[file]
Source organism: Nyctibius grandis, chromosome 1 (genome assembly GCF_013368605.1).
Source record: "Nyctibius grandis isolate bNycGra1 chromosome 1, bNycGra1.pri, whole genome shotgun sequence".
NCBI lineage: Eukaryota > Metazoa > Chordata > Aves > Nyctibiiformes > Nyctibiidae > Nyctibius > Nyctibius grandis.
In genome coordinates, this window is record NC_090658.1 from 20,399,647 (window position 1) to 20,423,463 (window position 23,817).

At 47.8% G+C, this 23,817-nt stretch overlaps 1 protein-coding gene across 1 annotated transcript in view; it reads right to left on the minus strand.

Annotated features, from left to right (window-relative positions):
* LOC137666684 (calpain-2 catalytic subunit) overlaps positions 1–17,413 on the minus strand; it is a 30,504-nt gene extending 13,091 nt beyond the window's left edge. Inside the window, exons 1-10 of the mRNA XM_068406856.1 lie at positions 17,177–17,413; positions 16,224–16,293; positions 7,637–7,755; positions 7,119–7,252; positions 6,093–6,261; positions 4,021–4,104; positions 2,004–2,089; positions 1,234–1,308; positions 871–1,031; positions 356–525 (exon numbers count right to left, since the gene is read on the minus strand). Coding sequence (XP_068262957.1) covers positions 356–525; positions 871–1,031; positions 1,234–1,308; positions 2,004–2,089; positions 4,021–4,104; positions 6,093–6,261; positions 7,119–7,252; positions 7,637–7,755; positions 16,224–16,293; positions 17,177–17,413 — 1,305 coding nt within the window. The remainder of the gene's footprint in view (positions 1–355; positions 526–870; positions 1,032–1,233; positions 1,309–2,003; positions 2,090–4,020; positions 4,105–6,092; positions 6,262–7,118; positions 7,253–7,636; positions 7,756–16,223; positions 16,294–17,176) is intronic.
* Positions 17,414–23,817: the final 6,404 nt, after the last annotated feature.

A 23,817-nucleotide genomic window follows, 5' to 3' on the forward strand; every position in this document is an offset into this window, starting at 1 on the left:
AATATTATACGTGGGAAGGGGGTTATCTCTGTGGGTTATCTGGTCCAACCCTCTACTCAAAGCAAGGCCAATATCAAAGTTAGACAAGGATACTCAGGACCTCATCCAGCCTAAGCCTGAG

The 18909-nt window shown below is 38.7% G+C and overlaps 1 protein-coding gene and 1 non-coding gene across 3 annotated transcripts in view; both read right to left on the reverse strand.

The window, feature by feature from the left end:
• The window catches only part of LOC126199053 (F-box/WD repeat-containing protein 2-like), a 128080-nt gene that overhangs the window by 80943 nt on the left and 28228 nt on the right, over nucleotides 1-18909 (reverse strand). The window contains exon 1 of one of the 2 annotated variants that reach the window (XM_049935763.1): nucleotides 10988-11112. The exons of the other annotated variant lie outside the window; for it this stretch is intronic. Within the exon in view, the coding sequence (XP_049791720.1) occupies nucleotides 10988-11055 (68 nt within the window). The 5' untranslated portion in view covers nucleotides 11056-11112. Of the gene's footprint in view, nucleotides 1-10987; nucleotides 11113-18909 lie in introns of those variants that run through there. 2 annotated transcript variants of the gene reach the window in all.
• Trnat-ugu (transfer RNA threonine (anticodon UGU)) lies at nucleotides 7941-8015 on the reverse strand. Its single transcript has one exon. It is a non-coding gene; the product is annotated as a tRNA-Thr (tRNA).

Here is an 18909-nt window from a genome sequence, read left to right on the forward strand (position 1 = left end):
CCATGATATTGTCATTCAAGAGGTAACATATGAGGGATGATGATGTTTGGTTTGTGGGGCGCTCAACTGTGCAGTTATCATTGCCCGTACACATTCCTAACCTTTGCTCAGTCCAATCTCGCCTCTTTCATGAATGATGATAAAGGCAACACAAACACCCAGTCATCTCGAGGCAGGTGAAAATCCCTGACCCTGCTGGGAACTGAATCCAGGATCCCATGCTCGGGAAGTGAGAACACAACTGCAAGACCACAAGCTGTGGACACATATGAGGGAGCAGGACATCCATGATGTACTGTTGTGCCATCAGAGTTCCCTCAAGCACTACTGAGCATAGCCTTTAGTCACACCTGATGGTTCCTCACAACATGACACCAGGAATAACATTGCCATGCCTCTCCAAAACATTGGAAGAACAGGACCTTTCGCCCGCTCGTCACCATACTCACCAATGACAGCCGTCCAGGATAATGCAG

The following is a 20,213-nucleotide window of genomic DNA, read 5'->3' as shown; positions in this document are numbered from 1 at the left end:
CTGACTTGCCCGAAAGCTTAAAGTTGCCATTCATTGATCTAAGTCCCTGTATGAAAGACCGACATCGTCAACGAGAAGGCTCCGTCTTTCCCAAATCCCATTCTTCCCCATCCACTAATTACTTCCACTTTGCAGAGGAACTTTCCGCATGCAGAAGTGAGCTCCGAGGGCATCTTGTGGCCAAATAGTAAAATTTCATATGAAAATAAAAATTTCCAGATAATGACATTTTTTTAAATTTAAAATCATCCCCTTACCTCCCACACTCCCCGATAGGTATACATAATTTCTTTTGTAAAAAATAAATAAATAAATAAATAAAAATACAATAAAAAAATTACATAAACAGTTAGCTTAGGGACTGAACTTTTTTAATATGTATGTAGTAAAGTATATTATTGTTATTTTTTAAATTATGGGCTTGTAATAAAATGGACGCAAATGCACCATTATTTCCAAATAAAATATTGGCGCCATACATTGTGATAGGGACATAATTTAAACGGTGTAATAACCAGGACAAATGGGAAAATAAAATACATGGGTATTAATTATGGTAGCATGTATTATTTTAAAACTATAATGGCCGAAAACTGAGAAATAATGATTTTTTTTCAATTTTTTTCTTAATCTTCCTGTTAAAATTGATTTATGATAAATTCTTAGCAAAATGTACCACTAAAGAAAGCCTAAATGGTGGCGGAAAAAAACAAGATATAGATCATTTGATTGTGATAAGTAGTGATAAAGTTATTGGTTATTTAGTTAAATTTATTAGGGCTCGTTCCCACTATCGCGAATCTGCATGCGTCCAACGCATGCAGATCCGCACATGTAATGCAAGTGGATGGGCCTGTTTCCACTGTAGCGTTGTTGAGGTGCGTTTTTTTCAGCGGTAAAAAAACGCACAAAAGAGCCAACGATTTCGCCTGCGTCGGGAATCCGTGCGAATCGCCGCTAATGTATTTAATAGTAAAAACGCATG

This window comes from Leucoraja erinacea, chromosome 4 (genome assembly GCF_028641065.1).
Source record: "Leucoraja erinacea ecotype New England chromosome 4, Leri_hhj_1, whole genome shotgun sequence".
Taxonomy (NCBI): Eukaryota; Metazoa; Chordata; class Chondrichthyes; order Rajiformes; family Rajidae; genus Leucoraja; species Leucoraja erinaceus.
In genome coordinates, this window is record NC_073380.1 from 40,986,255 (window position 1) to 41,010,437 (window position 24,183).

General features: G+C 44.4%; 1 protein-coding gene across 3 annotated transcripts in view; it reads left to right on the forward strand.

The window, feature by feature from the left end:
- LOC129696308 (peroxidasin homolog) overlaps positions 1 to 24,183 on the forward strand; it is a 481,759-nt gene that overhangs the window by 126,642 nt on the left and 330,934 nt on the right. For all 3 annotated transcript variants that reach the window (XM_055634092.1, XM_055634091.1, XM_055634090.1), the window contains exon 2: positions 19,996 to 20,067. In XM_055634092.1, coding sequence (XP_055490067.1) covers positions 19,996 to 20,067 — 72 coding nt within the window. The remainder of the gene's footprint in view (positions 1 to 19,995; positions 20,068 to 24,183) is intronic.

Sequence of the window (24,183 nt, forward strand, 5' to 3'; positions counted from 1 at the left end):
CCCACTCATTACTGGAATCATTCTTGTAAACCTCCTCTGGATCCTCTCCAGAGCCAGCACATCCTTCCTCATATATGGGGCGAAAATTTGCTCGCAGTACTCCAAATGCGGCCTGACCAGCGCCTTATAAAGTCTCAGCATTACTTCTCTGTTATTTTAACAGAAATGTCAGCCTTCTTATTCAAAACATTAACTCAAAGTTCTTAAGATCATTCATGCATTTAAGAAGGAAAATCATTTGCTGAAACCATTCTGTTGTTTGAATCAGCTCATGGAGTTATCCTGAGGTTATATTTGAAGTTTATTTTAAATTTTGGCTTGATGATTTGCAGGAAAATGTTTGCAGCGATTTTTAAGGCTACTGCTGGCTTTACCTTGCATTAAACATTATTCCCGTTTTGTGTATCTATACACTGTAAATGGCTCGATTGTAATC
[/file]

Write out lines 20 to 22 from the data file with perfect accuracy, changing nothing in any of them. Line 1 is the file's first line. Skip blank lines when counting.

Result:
Source record: "Leucoraja erinacea ecotype New England chromosome 4, Leri_hhj_1, whole genome shotgun sequence".
Taxonomy (NCBI): Eukaryota; Metazoa; Chordata; class Chondrichthyes; order Rajiformes; family Rajidae; genus Leucoraja; species Leucoraja erinaceus.
In genome coordinates, this window is record NC_073380.1 from 40,986,255 (window position 1) to 41,010,437 (window position 24,183).